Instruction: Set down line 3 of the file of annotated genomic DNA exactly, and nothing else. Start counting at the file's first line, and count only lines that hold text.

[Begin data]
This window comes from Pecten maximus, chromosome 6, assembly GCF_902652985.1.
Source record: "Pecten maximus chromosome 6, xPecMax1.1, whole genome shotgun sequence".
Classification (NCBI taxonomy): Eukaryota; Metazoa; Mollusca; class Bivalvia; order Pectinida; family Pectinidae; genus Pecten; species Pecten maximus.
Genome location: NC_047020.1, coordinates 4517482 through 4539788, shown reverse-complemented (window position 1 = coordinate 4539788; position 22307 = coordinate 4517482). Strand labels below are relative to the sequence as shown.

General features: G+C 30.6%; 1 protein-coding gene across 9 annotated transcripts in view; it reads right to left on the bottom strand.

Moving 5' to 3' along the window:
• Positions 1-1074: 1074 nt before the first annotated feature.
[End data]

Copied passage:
Classification (NCBI taxonomy): Eukaryota; Metazoa; Mollusca; class Bivalvia; order Pectinida; family Pectinidae; genus Pecten; species Pecten maximus.